Bachmann, 15305, HO Scale, 1860-1880 Era Baggage Car, Baltimore and Ohio (Royal Blue)Regular price $36.00 Sale price $22.99
Bachmann, 15305, HO Scale, 1860-1880 Era Baggage Car, With Rounded-End Clerestory Roof
Silver Series® rolling stock features:
• blackened metal wheels
• body mounted couplers
• non-magnetic axles
A little bit about the Royal Blue
The Royal Blue was the Baltimore and Ohio Railroad (B&O)'s flagship passenger train between New York City and Washington, D.C., in the United States, beginning in 1890. The Baltimore-based B&O also used the name between 1890 and 1917 for its improved passenger service between New York and Washington launched in the 1890s, collectively dubbed the Royal Blue Line. Using variants such as the Royal Limited and Royal Special for individual Royal Blue trains, the B&O operated the service in partnership with the Reading Railroad and the Central Railroad of New Jersey. Principal intermediate cities served were Philadelphia, Wilmington, and Baltimore. Later, as Europe reeled from the carnage of World War I and connotations of European royalty fell into disfavor, the B&O discreetly omitted the sobriquet Royal Blue Line from its New York passenger service and the Royal Blue disappeared from B&O timetables. Beginning in 1917, former Royal Blue Line trains were renamed: the Royal Limited (inaugurated on May 15, 1898), for example, became the National Limited, continuing west from Washington to St. Louis via Cincinnati. During the Depression, the B&O hearkened back to the halcyon pre-World War I era when it launched a re-christened Royal Blue train between New York and Washington in 1935. The B&O finally discontinued all passenger service north of Baltimore on April 26, 1958, including the Royal Blue.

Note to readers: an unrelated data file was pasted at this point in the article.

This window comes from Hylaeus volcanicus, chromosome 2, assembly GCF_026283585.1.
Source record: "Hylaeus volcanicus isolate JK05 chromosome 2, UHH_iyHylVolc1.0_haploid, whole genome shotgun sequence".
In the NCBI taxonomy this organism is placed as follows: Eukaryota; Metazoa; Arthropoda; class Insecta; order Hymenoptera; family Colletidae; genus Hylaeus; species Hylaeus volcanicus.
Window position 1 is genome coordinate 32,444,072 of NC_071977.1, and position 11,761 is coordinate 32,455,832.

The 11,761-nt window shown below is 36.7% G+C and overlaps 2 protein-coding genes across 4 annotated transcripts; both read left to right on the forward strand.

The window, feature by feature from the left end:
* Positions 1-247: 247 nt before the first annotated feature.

What is ClearStory?
Clerestory. (pronounced “clear-story”) That portion of a roof that sticks up higher than surrounding portions, hence the portion of a passenger car roof that rises above the roof proper, usually with windows in the sides for light and/or openings for ventilation. Syn. deck, dome, elevated, lantern, monitor, monitor-top, raised, upper deck, steamboat, Texas roof. The former, “deck” was so widely-used at the turn of the century that the 1898 Car-Builder’s Dictionary used that term exclusively. First used in American car framing about 1860, and widely used through the 1930s. The raised portion of a caboose or cabin-car was early termed a lookout, later a cupola.